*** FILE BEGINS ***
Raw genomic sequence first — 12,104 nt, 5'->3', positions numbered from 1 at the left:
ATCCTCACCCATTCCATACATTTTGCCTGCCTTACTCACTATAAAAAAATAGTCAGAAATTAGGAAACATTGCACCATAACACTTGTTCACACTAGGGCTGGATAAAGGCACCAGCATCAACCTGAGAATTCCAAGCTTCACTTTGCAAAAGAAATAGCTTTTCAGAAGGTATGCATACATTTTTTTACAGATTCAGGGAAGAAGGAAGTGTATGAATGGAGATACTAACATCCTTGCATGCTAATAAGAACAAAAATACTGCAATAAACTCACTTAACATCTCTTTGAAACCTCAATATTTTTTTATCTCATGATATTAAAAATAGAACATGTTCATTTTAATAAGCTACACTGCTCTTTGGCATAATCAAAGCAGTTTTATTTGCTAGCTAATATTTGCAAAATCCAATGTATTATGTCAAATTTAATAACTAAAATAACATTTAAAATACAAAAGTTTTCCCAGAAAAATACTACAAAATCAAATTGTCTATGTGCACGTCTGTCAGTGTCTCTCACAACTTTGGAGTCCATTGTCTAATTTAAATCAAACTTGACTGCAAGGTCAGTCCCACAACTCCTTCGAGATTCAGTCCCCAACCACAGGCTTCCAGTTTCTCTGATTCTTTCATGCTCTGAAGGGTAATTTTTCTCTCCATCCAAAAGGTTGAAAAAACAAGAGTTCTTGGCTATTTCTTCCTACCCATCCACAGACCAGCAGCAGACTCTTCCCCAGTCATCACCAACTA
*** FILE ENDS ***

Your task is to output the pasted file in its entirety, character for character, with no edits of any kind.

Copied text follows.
Raw genomic sequence first — 12,104 nt, 5'->3', positions numbered from 1 at the left:
ATCCTCACCCATTCCATACATTTTGCCTGCCTTACTCACTATAAAAAAATAGTCAGAAATTAGGAAACATTGCACCATAACACTTGTTCACACTAGGGCTGGATAAAGGCACCAGCATCAACCTGAGAATTCCAAGCTTCACTTTGCAAAAGAAATAGCTTTTCAGAAGGTATGCATACATTTTTTTACAGATTCAGGGAAGAAGGAAGTGTATGAATGGAGATACTAACATCCTTGCATGCTAATAAGAACAAAAATACTGCAATAAACTCACTTAACATCTCTTTGAAACCTCAATATTTTTTTATCTCATGATATTAAAAATAGAACATGTTCATTTTAATAAGCTACACTGCTCTTTGGCATAATCAAAGCAGTTTTATTTGCTAGCTAATATTTGCAAAATCCAATGTATTATGTCAAATTTAATAACTAAAATAACATTTAAAATACAAAAGTTTTCCCAGAAAAATACTACAAAATCAAATTGTCTATGTGCACGTCTGTCAGTGTCTCTCACAACTTTGGAGTCCATTGTCTAATTTAAATCAAACTTGACTGCAAGGTCAGTCCCACAACTCCTTCGAGATTCAGTCCCCAACCACAGGCTTCCAGTTTCTCTGATTCTTTCATGCTCTGAAGGGTAATTTTTCTCTCCATCCAAAAGGTTGAAAAAACAAGAGTTCTTGGCTATTTCTTCCTACCCATCCACAGACCAGCAGCAGACTCTTCCCCAGTCATCACCAACTA